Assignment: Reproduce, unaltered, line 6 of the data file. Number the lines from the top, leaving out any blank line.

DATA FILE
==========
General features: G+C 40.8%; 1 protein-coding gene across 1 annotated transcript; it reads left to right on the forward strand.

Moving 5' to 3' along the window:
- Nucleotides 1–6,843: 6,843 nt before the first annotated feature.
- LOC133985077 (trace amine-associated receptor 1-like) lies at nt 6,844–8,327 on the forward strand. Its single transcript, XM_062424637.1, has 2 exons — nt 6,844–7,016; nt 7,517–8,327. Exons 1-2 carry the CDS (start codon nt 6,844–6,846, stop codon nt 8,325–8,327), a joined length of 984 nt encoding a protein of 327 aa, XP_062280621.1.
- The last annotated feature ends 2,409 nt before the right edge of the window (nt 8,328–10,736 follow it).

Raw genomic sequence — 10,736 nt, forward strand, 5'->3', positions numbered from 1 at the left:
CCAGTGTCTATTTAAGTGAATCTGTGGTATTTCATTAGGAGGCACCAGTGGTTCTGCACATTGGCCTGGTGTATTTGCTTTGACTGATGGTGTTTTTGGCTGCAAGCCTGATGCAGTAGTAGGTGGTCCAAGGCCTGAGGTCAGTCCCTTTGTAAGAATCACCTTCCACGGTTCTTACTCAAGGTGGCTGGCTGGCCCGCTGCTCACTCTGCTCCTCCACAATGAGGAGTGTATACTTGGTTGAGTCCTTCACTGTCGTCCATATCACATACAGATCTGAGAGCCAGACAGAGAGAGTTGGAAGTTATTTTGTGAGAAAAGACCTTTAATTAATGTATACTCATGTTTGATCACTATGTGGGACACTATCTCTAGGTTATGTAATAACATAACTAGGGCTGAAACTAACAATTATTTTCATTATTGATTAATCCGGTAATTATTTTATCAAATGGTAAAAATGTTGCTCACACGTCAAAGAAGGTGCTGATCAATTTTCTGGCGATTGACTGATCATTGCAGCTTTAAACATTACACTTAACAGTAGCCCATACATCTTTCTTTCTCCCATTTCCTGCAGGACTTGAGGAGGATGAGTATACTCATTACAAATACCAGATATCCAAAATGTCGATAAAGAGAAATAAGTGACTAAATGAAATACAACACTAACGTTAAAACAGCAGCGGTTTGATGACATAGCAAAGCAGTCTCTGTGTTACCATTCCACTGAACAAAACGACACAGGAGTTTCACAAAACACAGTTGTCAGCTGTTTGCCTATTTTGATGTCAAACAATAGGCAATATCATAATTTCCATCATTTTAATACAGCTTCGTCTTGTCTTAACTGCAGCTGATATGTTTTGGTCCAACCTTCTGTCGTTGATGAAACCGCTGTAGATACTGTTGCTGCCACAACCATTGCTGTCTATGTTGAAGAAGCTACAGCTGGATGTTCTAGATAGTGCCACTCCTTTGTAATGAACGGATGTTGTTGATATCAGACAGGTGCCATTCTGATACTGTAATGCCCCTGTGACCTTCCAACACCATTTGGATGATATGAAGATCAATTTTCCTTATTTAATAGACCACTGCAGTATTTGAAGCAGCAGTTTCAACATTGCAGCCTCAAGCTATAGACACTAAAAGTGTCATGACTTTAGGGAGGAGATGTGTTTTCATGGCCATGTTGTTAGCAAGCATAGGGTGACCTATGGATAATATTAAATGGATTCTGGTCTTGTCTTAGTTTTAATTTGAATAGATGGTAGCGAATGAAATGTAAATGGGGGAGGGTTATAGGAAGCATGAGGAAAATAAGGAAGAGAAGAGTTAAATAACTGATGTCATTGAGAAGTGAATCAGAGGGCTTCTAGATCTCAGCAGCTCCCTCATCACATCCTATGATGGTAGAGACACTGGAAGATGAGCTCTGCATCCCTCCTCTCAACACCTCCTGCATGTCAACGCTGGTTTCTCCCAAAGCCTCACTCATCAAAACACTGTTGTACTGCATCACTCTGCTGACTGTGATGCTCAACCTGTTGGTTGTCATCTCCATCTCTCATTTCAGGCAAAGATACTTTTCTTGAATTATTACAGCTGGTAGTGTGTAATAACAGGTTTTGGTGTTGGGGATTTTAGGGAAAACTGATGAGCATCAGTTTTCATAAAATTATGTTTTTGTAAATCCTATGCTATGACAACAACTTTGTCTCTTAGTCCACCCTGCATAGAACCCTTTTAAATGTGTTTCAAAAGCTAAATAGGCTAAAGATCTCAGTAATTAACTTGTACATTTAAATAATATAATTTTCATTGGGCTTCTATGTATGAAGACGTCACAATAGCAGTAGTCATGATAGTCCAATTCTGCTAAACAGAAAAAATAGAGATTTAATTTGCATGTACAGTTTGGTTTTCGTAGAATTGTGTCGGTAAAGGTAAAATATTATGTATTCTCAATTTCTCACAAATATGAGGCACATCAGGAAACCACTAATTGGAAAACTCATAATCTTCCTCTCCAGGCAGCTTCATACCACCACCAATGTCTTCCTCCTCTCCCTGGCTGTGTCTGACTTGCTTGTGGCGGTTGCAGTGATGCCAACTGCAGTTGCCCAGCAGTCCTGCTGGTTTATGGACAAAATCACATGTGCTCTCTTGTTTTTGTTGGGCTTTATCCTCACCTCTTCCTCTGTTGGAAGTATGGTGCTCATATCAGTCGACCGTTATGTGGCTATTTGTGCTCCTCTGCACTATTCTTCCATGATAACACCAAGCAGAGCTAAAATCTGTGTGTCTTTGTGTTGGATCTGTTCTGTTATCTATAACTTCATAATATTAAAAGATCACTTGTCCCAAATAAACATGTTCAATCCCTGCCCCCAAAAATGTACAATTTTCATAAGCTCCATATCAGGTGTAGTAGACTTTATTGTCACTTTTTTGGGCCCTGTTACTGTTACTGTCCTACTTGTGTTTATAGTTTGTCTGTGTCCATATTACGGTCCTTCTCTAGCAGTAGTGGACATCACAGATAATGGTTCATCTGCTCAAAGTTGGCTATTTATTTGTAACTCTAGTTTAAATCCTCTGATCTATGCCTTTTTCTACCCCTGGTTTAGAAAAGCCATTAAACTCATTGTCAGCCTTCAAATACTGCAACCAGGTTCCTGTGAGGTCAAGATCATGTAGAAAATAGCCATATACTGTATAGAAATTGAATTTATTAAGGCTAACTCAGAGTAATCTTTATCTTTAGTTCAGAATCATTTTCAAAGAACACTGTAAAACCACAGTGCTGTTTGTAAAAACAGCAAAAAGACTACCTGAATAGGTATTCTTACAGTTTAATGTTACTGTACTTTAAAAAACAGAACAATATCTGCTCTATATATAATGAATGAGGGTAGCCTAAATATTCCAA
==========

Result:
Raw genomic sequence — 10,736 nt, forward strand, 5'->3', positions numbered from 1 at the left: